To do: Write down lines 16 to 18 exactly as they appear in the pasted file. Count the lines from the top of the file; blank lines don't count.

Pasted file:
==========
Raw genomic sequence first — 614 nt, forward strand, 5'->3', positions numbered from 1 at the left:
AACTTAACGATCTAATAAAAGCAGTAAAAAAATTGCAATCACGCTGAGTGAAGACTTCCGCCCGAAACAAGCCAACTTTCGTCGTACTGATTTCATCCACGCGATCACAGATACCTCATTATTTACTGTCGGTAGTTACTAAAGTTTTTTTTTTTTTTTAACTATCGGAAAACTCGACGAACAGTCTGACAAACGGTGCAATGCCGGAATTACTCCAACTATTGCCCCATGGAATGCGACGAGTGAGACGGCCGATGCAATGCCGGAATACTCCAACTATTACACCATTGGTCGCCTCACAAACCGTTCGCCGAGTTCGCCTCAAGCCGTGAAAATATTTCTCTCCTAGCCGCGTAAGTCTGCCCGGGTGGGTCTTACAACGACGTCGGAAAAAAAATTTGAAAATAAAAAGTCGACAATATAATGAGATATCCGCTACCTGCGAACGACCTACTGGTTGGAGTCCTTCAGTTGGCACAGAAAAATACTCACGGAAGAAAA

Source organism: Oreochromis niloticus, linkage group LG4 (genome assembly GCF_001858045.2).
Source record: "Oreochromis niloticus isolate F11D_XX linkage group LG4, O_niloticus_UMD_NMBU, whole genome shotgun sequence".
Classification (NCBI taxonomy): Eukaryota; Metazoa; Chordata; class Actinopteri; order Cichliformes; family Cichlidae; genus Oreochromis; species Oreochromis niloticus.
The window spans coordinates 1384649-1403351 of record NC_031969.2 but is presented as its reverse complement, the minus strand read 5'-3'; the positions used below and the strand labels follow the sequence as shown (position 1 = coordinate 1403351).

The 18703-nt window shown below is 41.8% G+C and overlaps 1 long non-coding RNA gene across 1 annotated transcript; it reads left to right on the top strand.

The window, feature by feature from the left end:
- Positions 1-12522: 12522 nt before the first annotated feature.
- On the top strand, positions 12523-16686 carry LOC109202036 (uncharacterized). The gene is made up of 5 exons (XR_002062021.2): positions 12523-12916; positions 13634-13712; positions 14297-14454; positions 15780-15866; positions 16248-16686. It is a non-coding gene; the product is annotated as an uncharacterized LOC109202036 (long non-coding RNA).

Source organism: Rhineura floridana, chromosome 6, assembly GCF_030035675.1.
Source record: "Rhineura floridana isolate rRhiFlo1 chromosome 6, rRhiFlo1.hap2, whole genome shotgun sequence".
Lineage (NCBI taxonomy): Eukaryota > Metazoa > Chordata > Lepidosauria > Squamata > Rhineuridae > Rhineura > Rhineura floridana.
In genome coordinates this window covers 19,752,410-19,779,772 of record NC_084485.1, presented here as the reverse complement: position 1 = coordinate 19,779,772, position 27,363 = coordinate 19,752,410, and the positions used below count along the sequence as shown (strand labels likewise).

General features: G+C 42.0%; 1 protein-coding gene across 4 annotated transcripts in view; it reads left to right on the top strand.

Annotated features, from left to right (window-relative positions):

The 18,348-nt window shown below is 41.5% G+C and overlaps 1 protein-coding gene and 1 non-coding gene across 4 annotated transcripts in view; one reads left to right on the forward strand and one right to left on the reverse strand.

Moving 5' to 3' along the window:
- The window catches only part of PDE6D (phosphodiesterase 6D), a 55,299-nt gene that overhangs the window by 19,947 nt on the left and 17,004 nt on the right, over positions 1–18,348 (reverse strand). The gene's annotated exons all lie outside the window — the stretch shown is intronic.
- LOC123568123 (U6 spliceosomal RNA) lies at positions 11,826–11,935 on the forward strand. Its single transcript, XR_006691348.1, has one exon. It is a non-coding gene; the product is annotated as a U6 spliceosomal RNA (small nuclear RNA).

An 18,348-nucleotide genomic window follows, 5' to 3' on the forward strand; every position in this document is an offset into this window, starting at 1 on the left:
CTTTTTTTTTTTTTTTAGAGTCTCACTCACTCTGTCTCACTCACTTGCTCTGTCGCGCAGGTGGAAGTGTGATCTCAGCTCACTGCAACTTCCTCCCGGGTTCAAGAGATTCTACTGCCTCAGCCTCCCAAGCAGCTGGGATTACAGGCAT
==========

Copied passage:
Annotated features, from left to right (window-relative positions):

The 18,348-nt window shown below is 41.5% G+C and overlaps 1 protein-coding gene and 1 non-coding gene across 4 annotated transcripts in view; one reads left to right on the forward strand and one right to left on the reverse strand.

Moving 5' to 3' along the window: